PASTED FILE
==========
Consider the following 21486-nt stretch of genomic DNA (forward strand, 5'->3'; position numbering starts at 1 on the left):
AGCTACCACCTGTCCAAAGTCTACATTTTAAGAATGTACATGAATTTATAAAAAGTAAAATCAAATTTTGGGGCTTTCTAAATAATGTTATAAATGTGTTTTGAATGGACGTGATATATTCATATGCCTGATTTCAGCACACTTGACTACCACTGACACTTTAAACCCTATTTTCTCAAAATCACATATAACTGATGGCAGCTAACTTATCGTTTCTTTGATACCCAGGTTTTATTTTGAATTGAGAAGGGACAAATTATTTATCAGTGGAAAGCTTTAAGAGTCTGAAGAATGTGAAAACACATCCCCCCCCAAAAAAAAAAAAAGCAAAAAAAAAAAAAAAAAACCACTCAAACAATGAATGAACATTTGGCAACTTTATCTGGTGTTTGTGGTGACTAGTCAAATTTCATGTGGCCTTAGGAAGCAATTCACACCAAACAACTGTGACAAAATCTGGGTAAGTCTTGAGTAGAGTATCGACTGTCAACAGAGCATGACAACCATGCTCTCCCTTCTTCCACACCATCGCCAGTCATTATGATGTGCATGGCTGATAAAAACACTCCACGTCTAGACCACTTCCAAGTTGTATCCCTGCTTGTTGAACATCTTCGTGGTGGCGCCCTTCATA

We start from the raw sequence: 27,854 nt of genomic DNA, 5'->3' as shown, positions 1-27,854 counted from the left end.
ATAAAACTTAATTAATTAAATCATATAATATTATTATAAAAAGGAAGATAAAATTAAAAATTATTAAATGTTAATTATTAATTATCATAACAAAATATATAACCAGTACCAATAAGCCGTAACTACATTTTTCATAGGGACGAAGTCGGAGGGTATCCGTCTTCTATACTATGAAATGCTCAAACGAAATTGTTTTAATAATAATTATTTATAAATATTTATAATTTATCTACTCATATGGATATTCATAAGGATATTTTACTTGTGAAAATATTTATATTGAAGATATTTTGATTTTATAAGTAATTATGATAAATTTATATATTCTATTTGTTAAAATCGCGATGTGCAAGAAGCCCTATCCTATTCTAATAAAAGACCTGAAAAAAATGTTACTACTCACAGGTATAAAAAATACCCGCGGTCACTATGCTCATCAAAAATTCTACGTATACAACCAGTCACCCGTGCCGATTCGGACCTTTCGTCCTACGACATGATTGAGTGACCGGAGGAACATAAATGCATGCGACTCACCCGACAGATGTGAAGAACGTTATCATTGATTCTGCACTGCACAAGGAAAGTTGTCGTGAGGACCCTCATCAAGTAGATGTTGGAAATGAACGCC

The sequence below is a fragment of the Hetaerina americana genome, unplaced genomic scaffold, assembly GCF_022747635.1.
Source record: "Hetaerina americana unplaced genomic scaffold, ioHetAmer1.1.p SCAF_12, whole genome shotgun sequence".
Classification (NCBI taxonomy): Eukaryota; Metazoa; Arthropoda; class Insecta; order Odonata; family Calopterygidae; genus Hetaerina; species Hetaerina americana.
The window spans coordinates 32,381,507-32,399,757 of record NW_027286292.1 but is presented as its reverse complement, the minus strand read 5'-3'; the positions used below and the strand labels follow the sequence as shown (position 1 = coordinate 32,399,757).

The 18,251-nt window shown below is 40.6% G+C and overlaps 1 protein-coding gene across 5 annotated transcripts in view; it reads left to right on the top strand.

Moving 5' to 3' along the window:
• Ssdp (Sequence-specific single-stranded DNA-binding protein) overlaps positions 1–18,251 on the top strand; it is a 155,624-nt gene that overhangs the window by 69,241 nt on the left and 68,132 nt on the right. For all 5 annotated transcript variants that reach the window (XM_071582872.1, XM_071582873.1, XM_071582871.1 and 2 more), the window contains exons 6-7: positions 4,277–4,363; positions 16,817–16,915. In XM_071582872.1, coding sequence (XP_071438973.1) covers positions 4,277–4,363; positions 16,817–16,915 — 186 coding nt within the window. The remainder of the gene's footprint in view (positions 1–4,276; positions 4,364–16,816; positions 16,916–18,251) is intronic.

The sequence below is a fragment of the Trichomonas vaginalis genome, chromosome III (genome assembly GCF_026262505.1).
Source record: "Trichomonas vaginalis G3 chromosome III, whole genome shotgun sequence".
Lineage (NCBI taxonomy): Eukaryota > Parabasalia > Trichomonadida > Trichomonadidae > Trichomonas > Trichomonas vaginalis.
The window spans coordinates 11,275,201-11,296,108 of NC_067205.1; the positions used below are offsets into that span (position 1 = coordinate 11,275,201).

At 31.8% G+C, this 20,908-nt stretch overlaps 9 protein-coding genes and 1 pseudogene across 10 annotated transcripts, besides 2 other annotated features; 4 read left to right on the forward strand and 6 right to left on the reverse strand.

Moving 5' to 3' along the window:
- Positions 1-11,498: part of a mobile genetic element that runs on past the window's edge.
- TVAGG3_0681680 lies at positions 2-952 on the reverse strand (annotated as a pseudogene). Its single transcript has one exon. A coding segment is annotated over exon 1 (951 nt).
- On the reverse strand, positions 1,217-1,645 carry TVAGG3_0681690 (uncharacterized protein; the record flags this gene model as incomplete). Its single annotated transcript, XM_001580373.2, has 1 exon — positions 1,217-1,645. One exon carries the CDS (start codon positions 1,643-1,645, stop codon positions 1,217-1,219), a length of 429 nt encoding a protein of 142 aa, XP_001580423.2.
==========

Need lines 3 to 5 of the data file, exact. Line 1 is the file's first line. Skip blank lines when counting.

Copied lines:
We start from the raw sequence: 27,854 nt of genomic DNA, 5'->3' as shown, positions 1-27,854 counted from the left end.
ATAAAACTTAATTAATTAAATCATATAATATTATTATAAAAAGGAAGATAAAATTAAAAATTATTAAATGTTAATTATTAATTATCATAACAAAATATATAACCAGTACCAATAAGCCGTAACTACATTTTTCATAGGGACGAAGTCGGAGGGTATCCGTCTTCTATACTATGAAATGCTCAAACGAAATTGTTTTAATAATAATTATTTATAAATATTTATAATTTATCTACTCATATGGATATTCATAAGGATATTTTACTTGTGAAAATATTTATATTGAAGATATTTTGATTTTATAAGTAATTATGATAAATTTATATATTCTATTTGTTAAAATCGCGATGTGCAAGAAGCCCTATCCTATTCTAATAAAAGACCTGAAAAAAATGTTACTACTCACAGGTATAAAAAATACCCGCGGTCACTATGCTCATCAAAAATTCTACGTATACAACCAGTCACCCGTGCCGATTCGGACCTTTCGTCCTACGACATGATTGAGTGACCGGAGGAACATAAATGCATGCGACTCACCCGACAGATGTGAAGAACGTTATCATTGATTCTGCACTGCACAAGGAAAGTTGTCGTGAGGACCCTCATCAAGTAGATGTTGGAAATGAACGCC

The sequence below is a fragment of the Hetaerina americana genome, unplaced genomic scaffold, assembly GCF_022747635.1.